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Involved parenting vs. helicopter parenting

This is often easier said than done – as parents it is our natural impulse to want to smooth our kids’ paths as much as possible.  But recent studies have shown that kids who are over-parented actually wind up as “anxious, narcissistic young adults who have trouble coping with the demands of life.”* At the same time, I am not advocating that you step back from your teenager’s lives altogether.  It is a new and complicated world out there, and our kids are dealing with much more pressure than we knew – witness the high rates of suicides, drug addictions and drinking.  It is important for us to be involved enough in their lives that we can discern the danger signals quickly enough and can catch them before they go down.

The bottom line is that like most parenting activities, this too is a tricky walk on the tightrope, and it is good to ask yourself this question often: Am I doing for my child what he is perfectly capable of, because I am afraid he will fail, or am I simply checking on him to ensure his safety,  and provide the right encouragement and structure to make his own decisions? If it is the latter, take a bow, because you are an involved parent!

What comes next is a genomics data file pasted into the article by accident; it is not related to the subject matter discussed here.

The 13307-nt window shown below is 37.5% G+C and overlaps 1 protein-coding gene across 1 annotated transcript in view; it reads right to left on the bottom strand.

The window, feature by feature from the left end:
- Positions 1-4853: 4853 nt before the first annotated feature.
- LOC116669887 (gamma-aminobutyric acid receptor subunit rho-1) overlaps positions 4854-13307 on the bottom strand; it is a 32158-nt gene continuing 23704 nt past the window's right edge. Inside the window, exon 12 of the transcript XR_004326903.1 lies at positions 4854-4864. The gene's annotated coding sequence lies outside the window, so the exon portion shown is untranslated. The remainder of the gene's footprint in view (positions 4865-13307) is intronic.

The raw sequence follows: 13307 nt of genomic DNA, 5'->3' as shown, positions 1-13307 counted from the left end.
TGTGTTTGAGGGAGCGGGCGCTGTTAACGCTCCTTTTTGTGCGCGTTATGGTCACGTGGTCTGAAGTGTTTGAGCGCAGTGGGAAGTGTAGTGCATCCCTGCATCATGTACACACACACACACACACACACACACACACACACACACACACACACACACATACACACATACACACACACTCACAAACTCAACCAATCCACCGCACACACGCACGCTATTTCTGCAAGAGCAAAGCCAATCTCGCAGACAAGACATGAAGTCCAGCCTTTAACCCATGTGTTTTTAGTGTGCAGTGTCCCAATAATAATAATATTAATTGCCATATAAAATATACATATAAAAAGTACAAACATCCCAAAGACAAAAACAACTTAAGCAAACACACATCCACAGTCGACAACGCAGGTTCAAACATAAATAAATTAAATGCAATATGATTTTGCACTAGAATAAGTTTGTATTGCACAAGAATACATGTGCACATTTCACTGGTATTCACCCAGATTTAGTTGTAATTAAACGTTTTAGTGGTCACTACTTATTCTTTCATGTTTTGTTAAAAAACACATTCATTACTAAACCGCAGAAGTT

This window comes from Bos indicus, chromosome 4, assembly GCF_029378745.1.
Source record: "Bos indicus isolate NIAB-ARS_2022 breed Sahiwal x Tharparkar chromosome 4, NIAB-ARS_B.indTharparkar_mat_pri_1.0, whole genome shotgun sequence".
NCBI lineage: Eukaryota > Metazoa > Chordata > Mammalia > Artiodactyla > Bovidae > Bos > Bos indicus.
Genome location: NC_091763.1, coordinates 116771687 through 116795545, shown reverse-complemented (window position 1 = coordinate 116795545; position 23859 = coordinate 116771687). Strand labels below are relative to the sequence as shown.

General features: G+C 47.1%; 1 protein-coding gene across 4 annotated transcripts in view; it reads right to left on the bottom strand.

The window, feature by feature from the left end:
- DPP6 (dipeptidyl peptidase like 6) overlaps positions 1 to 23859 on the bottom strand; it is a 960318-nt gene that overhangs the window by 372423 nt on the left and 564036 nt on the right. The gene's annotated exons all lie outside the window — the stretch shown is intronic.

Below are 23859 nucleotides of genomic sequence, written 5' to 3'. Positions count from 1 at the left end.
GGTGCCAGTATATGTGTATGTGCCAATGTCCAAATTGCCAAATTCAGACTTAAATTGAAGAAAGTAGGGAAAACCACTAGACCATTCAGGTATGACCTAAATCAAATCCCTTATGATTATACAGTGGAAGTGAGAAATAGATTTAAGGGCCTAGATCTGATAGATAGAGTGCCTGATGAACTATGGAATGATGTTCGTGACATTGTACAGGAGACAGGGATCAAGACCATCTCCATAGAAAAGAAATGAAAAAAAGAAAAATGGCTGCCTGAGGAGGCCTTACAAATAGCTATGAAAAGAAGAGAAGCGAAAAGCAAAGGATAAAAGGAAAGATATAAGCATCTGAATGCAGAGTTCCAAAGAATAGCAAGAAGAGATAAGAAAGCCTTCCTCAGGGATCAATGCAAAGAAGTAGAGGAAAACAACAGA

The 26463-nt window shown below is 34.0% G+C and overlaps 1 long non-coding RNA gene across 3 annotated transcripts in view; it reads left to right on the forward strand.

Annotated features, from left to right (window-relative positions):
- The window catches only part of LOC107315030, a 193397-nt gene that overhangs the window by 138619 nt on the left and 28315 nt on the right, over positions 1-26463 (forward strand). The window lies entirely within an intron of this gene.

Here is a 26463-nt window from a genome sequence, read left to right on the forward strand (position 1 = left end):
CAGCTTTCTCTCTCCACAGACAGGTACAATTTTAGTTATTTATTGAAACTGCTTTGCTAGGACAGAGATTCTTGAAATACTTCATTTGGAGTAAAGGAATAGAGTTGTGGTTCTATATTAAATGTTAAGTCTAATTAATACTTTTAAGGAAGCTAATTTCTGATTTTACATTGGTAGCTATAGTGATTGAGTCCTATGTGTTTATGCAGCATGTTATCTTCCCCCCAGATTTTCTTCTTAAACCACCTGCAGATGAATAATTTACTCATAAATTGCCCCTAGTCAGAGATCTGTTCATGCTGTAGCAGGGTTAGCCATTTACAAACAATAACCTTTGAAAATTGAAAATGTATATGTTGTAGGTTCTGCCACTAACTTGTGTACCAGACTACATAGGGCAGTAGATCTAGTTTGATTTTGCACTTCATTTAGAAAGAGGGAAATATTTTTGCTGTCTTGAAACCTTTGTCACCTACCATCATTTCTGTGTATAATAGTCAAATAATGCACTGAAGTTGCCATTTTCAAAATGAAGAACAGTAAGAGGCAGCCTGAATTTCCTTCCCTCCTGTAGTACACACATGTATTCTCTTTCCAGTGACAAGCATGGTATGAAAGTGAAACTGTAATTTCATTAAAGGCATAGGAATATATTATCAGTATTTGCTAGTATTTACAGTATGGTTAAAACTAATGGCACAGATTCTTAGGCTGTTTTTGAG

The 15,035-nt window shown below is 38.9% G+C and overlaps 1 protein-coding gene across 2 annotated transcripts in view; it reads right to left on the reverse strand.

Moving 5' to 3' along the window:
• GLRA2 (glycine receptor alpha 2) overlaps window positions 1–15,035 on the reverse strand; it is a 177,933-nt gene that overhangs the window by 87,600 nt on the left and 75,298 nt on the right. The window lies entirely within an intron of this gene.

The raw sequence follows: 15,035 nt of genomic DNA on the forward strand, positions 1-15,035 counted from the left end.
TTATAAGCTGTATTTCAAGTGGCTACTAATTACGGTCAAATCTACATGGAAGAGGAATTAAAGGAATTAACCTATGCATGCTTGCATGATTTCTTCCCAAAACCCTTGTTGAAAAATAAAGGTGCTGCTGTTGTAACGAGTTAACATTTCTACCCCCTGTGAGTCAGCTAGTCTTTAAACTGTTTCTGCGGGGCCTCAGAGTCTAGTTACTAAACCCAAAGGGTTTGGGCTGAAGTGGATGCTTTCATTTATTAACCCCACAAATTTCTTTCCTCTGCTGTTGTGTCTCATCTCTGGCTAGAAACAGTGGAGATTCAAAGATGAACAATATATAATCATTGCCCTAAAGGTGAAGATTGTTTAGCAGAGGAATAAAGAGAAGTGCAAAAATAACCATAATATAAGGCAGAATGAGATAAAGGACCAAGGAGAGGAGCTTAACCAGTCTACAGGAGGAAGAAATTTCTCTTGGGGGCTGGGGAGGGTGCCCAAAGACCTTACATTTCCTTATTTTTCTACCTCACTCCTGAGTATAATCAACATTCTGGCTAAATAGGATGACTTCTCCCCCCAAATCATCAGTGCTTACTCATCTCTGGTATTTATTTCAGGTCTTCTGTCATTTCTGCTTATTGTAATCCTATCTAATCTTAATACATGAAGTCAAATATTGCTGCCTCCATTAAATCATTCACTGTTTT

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Gayatri Kulkarni is on the ParentEdge Editorial Panel. Her children have studied in the Indian ICSE, the International Baccalaureate and American school systems – giving her a ringside view of the pros and cons of all three systems. She has a multicultural approach to education and is interested in learning methods that stimulate a lifelong love for learning.

2 thoughts on “Involved parenting vs. helicopter parenting

  1. Kritika Srinivasan

    Always a tough one – where is the line between being protective and over-protective, between caring for your children and taking over their lives, between ensuring their safety and comfort and making their decissions for them? And I guess, it is a line that shifts as well, as children grow older. Learning to let go is perhaps the hardest lesson for a parent to learn!


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